Tuesday, February 5, 2008

The iPhone and 30 years from the IBM PC.

I remember the first time I saw a computer. It was about the size of a very big desk and the programs were loaded by little cassette tapes. Personal, it was not. The behemoth was being used to develop an accounting program. Off hours, it was used to play a crude form of Battleships. The monochrome monitor was about 9 inches. That was 1977.

IBM introduced the IBM PC in 1981. IBM set the standard with a "user-friendly" operating system from a littleup-start called Micro-soft.

My first PC was an Epson Equity with 640K of memory. That's Kilobyte not Megabyte. The speed was 7 megahertz. That's megahertz not gigahertz. Cost: $2,500, with dot-matrix printer. The equivalent of about $5,000 today (I can sell it for $25 on ebay as a "vintage" computer).

Apple introduced the Apple II in 1977, their first big seller. Apple was so good at marketing their counter-culture image that it was said, I think unfairly, that Apple was a marketing company that sold computers. If that criticism was ever true it certainly isn't today, even though they still effectively promote themselves as counter-establishment.

Steve Jobs and Apple created the portable, electronic music market with the iPod and iTunes. The fact that they marketed it well should not be held against them. The product lived up to the hype times 10. The one potentially negative component of the iPod, the wired earplugs, was muted by a marketing team who geniusly created TV commercials with dancers in silouette and the white earplug wires flopping around as they dance. What would have been a criticism because of their ugliness became a status symbol. And still is. Advertising lesson: accentuate the obvious and mute criticism.

The iPhone is such a great product it marketed itself. The TV commercials have the Phone in a guy's hand as he spins, flicks and open its images. Magic. Who needs marketing, they can't make them fast enough. The iPhone is an amazing product that is challenging all the major cell phone manufacturers including Nokia. Its only drawback has to do with the fact that the United States has not been able to build the 3G infrastructure as quickly as Europe and the Orient. You can't blame Apple for that. When 3G is built, slowly over the next 5 years, Apple will have a product that can operate at speeds that make internet use as easy as our wired connections at home.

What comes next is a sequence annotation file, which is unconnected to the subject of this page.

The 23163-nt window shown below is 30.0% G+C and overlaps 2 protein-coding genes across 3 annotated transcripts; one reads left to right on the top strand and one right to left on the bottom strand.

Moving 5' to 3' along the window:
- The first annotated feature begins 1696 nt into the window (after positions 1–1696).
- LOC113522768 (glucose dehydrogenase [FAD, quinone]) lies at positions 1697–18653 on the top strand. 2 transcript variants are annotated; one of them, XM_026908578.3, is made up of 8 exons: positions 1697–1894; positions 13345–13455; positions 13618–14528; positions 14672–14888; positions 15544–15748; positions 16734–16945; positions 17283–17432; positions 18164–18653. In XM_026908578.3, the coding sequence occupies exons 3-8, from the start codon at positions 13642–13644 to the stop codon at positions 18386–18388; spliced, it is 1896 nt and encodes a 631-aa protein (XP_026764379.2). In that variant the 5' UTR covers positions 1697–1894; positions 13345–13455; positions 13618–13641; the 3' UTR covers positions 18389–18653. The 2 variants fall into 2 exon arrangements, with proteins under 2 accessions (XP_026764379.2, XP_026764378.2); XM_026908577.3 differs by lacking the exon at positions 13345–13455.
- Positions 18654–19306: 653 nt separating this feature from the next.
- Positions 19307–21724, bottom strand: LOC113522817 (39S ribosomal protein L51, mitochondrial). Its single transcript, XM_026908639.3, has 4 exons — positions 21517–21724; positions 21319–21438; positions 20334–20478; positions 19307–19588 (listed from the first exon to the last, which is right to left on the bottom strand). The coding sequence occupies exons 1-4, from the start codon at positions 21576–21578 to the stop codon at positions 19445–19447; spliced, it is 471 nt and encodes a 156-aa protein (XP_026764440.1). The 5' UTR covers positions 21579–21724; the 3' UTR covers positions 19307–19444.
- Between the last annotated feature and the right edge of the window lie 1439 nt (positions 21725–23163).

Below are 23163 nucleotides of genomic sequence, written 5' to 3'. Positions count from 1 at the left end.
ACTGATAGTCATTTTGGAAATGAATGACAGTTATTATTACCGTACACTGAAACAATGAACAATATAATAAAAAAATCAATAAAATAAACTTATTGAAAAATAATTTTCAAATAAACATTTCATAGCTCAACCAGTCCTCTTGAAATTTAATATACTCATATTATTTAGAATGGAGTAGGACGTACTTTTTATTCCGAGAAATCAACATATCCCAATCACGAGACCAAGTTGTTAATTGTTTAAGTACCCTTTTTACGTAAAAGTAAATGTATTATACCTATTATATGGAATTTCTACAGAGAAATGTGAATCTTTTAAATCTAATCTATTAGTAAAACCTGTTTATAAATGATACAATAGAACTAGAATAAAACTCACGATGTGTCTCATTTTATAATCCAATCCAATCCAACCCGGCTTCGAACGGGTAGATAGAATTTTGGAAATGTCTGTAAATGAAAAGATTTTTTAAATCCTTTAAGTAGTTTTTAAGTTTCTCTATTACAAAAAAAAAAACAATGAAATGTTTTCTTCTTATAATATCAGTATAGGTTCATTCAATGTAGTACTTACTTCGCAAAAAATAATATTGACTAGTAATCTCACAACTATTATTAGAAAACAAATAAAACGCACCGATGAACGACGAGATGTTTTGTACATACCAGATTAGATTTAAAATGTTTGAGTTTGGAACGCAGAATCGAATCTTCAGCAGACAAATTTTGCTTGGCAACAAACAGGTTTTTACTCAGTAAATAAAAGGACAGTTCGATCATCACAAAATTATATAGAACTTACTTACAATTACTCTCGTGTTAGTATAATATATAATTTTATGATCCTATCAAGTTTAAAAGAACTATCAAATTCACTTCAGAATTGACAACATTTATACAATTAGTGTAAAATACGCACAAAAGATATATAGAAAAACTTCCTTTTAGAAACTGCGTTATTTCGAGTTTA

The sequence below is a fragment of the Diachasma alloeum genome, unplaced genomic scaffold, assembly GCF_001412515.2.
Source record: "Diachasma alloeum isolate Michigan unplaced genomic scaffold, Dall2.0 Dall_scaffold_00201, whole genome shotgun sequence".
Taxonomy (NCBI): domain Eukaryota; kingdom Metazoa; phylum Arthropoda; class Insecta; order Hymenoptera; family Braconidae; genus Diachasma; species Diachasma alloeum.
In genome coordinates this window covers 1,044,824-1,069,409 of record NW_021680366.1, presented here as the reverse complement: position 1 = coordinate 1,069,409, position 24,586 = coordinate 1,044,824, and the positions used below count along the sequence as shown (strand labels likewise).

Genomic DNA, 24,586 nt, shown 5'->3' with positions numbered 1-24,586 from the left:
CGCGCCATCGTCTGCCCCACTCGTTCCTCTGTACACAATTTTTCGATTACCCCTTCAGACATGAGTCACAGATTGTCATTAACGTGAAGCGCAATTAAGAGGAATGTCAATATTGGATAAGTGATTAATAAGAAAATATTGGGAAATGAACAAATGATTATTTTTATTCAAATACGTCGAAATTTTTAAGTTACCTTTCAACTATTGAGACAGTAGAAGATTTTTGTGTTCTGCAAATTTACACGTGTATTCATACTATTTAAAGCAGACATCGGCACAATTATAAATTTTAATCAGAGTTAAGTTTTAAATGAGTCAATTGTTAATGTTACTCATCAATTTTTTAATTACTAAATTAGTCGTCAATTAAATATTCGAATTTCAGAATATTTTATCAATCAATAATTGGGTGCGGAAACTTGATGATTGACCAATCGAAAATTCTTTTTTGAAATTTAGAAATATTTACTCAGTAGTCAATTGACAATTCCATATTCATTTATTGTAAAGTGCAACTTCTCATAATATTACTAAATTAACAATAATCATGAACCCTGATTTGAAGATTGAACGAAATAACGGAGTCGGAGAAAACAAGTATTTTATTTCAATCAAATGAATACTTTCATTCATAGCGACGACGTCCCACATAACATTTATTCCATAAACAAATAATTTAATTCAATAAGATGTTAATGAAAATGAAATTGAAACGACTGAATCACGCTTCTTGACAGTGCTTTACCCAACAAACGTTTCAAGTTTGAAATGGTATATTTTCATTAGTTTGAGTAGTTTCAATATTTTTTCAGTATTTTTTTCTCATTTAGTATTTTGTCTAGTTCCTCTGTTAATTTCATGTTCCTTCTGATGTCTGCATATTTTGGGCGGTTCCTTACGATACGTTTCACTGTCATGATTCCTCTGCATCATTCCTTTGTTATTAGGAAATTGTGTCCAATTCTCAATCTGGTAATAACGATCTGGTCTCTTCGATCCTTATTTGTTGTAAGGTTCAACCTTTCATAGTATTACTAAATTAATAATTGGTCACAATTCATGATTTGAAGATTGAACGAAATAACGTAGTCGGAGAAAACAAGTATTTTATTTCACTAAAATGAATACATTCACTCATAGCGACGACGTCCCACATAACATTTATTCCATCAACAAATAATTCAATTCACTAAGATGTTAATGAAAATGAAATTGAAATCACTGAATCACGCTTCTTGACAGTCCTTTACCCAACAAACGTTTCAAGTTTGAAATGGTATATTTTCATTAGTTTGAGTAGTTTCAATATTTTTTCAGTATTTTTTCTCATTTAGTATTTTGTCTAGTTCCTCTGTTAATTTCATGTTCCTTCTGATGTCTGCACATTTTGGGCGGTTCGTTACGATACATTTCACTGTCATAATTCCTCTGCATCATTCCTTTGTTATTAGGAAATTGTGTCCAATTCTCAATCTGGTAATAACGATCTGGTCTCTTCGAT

Few products are a kind logo of the generation that uses them, the Model T Ford at the turn of the 20th century, or the black and white TV console in the 50's, the iPod is the same thing for this new generation of youth, and I think the iPhone will be its twin.

(By the way, B. Obama uses the same strategy as Apple: cool, counter-culture, hip, and is doing his best to brand H. Clinton as PC'esque -- and it's working).


Andrew said...

People often forget that Apple does great software integration as well. the iPod is the best example of this. Using is the iPod with itune and iStore is so easy that once hardly even realizes they are different programs.

Francis Shivone said...

Excellent point. That was their biggest advantage years ago. All their hardware and software worked together well.